KC Post Office Identifies Mailing Issues; City Council Promotes Police Officer
By Sue Curry Jones
This week, as the street renaming project gets underway, and numbered street signs are being swapped-out for customized names, Mayor David Norman reported to council Tuesday evening that the regional post office in Kansas City has deemed some of the new address names as incorrect for mailing purposes. Norman noted his discussion with Kansas City transpired just prior to council meeting, and he did not fully grasp the issue at hand, as the info was unclear. He stated more information will be forthcoming on Friday, when a representative from the Kansas City office will detail problem areas where addresses fail to meet standard requirements.
During closed session, the board voted approval to Ava Police Chief Reggie Johnson’s recommendations to promote Corporal David Overcast to the rank of sergeant. Overcast’s promotion, which is effective July 1, received a unanimous vote. Motions to adopt the recommendation were made by councilmen Stan Lovan and Keith Jones.
The city hall landscaping project, which has been on the agenda since last May, was finally settled in a 4-0 vote Tuesday afternoon. Out of the three bids received, Zach Uhing was selected as the contractor to fulfill the job. In the discussion, Norman stated his personal preference was for Spirit of Nature Landscaping of Mansfield asking $20,645 to do the job. He noted the Wickman Garden bid was too high, at $34,571.91.
Councilman Keith Jones said he would prefer to use a local company, as he favored Uhing’s bid which was also the lowest. Jones also noted Uhing did a solid job repairing the retaining wall on the south side of the city hall parking lot. Councilman Lovan concurred.
Motions to use Uhing for the pro-ject were by councilmen Jones and Lovan, and both agreed to serve on a landscape committee and oversee the project.
Council approved hiring Water Park pool personnel for the summer season, as the facility is scheduled to open Saturday. However, Norman reported it was recently discovered the pool pump was not working, and the equipment was presently in Springfield for a new seal kit and motor. He said the repair company is scheduled to call city hall May 24 with an update on the status of the equipment. As more information is received, Norman stated the city will make a decision whether to open without the pump and acknowledge the pool may be used for five days only, or postpone opening day.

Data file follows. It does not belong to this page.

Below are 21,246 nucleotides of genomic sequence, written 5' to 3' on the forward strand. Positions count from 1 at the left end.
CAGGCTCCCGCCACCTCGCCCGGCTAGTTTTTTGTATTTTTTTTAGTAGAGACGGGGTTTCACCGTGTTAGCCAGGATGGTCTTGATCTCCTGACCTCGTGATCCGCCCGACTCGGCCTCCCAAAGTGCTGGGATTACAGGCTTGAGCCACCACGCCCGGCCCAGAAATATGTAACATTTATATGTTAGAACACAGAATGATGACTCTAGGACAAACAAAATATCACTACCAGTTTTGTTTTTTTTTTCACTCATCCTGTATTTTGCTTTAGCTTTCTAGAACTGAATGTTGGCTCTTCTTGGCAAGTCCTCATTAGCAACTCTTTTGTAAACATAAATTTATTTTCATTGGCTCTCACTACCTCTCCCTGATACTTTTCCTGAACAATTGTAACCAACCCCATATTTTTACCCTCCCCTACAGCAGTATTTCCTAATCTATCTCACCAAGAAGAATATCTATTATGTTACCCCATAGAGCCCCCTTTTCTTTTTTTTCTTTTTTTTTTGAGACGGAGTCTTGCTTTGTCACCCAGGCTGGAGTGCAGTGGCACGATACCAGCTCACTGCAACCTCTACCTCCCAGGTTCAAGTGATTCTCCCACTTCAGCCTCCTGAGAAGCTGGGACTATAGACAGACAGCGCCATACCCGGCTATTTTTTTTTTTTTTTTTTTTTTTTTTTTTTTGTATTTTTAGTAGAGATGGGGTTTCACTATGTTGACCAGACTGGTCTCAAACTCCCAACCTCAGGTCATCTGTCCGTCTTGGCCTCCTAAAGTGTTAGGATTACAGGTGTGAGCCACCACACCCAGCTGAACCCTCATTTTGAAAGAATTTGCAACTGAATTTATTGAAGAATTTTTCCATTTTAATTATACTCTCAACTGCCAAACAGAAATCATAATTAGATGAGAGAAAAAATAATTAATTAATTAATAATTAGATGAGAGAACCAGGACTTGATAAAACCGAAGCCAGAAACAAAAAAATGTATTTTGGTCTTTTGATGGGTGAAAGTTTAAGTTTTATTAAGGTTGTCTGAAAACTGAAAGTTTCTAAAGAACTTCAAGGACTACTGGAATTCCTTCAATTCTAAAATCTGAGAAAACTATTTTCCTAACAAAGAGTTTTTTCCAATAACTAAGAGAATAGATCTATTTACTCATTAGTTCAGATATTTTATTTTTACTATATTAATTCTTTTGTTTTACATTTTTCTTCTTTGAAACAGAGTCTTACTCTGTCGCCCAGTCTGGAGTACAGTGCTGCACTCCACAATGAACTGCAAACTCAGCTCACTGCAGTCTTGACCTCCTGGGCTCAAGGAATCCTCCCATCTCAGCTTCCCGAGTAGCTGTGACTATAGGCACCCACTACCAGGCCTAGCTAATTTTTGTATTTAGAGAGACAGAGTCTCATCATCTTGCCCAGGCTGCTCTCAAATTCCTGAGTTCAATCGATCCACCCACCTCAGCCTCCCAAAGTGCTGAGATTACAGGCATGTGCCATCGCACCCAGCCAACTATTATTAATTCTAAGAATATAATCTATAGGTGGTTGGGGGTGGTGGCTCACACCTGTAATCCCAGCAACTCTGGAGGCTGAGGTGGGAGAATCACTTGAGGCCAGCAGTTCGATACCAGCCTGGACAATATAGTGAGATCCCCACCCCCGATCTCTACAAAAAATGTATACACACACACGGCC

Norman said he would confer with councilmen once the company gives an evaluation of the condition of the pump.
The city’s ISO rating, which was discussed in a prior business meeting, was revisited on Tuesday with new information putting the rating in a different perspective. Councilman Keith Jones said the ISO (Insurance Service Office) is a for profit organ-ization that provides statistics about the risk factors in defined areas and the ISO rating is delineated accord-ingly. The company collects the data and then sells it back to insurance agents or their umbrella companies. Some insurance companies subscribe to the service, and others do not use the service, as they tap into company figures and the annual loss basis per zip code area.
In the discussion, Jones advised that the City of Seymour recently improved their ISO rating, moving from a 7 to a 5, and the upgrade was accomplished through extensive training and giving extra attention to details, such as maintaining hydrant pressure. To complete the task, the City of Seymour did not buy a new fire truck.
Jones said he also checked with a local insurance agent and was able to attain a better idea of how the rating improvement impacts homeowners and their insurance premiums. Using the Seymour rating improvement as an example, when the ISO rating improved, moving from 7 to 5, the cost of insurance comparison showed a decrease by only $8.00.
Councilman Noel Dye suggested the city consider contacting a repre-sentative of ISO to discuss the rating process and gain knowledge as to what factors are actually important to the process. He noted the city would have a clear picture of what needs to be done.
Mayor Norman said he planned to call the Seymour Fire Chief to attain more information on the issue.
Administrative Director Peggy Porter reported city finances remain constant nearing $1.9 million. She advised the 2018 budget hearing is scheduled for Monday, June 12, at 10:00 a.m. at City Hall. Porter said 2018 budget numbers include cost factors associated with the airport improvement project, therefore the new budget is showing expenditures of $11,885,141. Porter disclosed that $885,141 from the expenditure column will be covered by the grant money.
Norman advised Verizon is still considering use of the water tower as a site for their equipment. However, no decisions have been made by the company. He also reported the City has been contacted by a company that is interested in building a solar farm just north of Ava. Norman said the name of the company is Mana Solar and the firm is possibly going to purchase 20 acres outside the city limits.
According to Norman, the solar farm would by-pass Ava’s system, but would sell to the Missouri Public Utility Alliance (MPUA), Ava’s supplier. Norman noted the farm offers no financial gain to the City of Ava.
Councilmen also approved the April 21 municipal court docket as presented.
Aldermen attending the meeting were Noel Dye, Stan Lovan, Burrely Loftin, and Keith Jones.
The board of aldermen and city officials will reconvene for another business meeting on Tuesday, June 13, 5:00 p.m. at City Hall. Meetings are open to the public.
Meeting video may be viewed on the Douglas County Herald website.